The practical applicability of heavy metal (HM) phytoextraction depends heavily on its duration. Phytoextraction duration is the main cost factor for phytoextraction, both referring to recurring economic costs during phytoextraction and to the cost of the soil having no economic value during phytoextraction. An experiment is described here, which is meant as a preliminary feasibility test before starting a phytoextraction scheme in practice, to obtain a more realistic estimate of the phytoextraction duration of a specific HM-polluted soil. In the experiment, HM-polluted soil is mixed at different ratios with unpolluted soil of comparable composition to mimic the gradual decrease of the HM content in the target HM-polluted soil during phytoextraction. After equilibrating the soil mixtures, one cropping cycle is carried out with the plant species of interest. At harvest, the adsorbed HM contents in the soil and the HM contents in the plant shoots are determined. The adsorbed HM contents in the soil are then related to the HM contents in the plant shoots by a log-log linear relationship that can then be used to estimate the phytoextraction duration of a specific HM-polluted soil. This article describes and evaluates the merits of such a feasibility experiment. Potential drawbacks regarding the accuracy of the described approach are discussed and a greenhouse-field extrapolation procedure is proposed.
    Uptake and distribution of root-applied or foliar-applied 65Zn after flowering in aerobic rice
    Jiang, W. ; Struik, P.C. ; Lingna, J. ; Keulen, H. van; Ming, Z. ; Stomph, T.J. - \ 2007
    Annals of Applied Biology 150 (2007)3. - ISSN 0003-4746 - p. 383 - 391.
    developing wheat grains - zinc uptake - zn - plants - accumulation - manganese - iron - cu - phytoremediation - nutrition
    We investigated the uptake and distribution of zinc (Zn) either applied to the roots or to the leaves in rice during grain development. Plants of two aerobic rice cultivars were grown in a nutrient solution with either sufficient Zn or surplus Zn. Root treatment with 1 week`s supply of both 65Zn and unlabelled Zn was started at flowering or 15 days after flowering (DAF). Foliar treatment with 65Zn applied to the flag leaf or to senescent leaves was carried out at flowering. When 65Zn was applied to roots, plants continued to take up Zn after flowering, even beyond 15 DAF, irrespective of cultivar and Zn nutritional status of the plants. During the 1 week of supply of both 65Zn and unlabelled Zn, which either started at flowering or 15 DAF, the absorbed 65Zn was mainly distributed to roots, stem and grains. Little 65Zn was allocated to the leaves. Following a week of 65Zn supply directly after flowering, under sufficient Zn or surplus Zn, the proportions of total 65Zn uptake allocated to the grains continued to change during grain filling (9¿33%). This Zn mainly came from the roots but under sufficient Zn supply also from the stem. With 65Zn applied to leaves (either the flag leaf or the lowest senescent leaf), both cultivars showed similar Zn distribution within the plants. About 45¿50% of the 65Zn absorbed was transported out of the 65Zn-treated leaf. From that Zn, more than 90% was translocated to other vegetative organs; little was partitioned to the panicle parts and even less to the grains. These results suggest that in rice plants grown under sufficient or surplus Zn supply, most of the Zn accumulated in the grains originates from uptake by roots after flowering and not from Zn remobilisation from leaves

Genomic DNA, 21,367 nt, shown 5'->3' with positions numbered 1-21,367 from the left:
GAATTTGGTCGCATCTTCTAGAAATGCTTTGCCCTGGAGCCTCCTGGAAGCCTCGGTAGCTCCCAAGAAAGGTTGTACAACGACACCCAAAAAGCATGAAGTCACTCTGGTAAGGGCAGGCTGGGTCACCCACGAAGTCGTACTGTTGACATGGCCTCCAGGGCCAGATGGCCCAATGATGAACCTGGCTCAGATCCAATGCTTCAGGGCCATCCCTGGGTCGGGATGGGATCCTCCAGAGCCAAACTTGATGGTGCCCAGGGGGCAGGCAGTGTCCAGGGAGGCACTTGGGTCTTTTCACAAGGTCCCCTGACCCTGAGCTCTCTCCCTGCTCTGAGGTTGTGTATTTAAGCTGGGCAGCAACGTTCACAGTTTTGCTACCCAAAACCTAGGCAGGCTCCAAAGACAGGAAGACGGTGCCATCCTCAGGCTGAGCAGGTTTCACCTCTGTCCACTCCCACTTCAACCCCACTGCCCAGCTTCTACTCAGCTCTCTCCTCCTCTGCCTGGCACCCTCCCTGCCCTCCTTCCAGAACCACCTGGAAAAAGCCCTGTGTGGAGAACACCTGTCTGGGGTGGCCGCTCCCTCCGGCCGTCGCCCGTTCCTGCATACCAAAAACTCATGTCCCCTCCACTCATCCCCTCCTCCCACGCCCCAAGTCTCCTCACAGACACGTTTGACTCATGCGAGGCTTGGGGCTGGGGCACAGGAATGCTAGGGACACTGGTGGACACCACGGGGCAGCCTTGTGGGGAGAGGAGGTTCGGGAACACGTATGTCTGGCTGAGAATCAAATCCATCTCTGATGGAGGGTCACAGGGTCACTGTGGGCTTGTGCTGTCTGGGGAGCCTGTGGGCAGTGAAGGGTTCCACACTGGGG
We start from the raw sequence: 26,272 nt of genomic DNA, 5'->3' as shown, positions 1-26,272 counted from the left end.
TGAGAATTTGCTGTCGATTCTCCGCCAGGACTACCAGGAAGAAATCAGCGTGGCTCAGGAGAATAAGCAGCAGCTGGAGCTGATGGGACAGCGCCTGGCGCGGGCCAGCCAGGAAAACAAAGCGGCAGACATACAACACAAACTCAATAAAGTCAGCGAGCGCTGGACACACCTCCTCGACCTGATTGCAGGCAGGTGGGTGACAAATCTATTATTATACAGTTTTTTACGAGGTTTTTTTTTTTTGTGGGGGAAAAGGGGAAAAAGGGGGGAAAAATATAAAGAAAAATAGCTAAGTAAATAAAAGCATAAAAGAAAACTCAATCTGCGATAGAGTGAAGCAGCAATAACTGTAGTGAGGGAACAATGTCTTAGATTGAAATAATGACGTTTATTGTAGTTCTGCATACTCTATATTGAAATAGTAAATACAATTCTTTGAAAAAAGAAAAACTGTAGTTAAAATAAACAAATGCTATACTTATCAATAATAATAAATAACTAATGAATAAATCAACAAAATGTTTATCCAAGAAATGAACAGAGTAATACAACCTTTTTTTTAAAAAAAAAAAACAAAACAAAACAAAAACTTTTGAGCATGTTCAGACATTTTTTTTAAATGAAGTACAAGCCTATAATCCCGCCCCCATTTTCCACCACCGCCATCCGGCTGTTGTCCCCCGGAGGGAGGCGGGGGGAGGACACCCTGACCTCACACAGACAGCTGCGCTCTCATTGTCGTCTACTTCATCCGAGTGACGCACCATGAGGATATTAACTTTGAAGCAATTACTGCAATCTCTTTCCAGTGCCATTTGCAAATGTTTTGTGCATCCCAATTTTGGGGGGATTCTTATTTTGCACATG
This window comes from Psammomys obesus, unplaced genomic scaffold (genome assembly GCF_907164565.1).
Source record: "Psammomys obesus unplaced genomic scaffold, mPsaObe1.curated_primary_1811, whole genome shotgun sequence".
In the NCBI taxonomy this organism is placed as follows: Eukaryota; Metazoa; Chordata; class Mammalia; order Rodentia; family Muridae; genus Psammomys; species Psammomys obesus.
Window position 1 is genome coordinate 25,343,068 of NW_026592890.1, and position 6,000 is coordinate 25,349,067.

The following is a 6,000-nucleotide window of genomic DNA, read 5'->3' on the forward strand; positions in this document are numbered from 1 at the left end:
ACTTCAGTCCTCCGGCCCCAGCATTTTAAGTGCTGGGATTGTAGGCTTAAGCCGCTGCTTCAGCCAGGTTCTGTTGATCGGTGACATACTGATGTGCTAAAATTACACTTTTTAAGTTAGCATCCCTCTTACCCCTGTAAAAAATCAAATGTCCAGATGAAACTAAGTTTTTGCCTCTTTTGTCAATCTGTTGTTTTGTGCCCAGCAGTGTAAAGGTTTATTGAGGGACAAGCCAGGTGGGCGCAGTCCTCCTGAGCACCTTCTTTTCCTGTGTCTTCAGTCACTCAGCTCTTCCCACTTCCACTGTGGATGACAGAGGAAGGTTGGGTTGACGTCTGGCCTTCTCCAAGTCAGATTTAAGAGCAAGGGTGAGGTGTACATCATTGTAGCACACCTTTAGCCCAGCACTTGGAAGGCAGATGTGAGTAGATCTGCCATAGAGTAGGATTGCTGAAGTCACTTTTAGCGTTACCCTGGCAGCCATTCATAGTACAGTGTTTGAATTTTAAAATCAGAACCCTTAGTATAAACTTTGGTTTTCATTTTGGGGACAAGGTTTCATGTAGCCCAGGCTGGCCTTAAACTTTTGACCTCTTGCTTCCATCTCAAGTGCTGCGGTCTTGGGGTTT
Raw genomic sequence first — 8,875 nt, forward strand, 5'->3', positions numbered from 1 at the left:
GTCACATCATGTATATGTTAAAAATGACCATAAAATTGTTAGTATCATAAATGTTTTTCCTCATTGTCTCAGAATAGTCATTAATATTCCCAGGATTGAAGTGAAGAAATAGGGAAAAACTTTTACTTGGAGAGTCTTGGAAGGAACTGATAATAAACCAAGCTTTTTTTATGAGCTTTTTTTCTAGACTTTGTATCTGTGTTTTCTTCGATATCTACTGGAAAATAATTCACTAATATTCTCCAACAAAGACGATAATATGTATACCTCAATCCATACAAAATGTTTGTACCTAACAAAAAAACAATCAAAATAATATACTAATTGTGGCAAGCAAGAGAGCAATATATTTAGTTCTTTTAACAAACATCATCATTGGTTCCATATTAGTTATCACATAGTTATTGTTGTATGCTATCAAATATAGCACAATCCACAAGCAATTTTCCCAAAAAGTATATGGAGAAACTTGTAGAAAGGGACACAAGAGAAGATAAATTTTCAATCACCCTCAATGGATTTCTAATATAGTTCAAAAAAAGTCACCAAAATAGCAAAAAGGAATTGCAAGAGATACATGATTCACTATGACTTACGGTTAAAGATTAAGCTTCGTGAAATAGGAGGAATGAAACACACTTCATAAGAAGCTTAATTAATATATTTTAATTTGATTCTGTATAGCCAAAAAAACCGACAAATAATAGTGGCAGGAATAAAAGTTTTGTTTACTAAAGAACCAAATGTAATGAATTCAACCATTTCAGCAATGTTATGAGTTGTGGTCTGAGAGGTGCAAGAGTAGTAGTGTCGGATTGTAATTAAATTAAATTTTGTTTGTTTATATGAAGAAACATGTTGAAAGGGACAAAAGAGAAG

Iron, zinc and phytic acid content of selected rice varieties from China
    Liang, J. ; Han, B.Z. ; Han, L. ; Nout, M.J.R. ; Hamer, R.J. - \ 2007
    Journal of the Science of Food and Agriculture 87 (2007)3. - ISSN 0022-5142 - p. 504 - 510.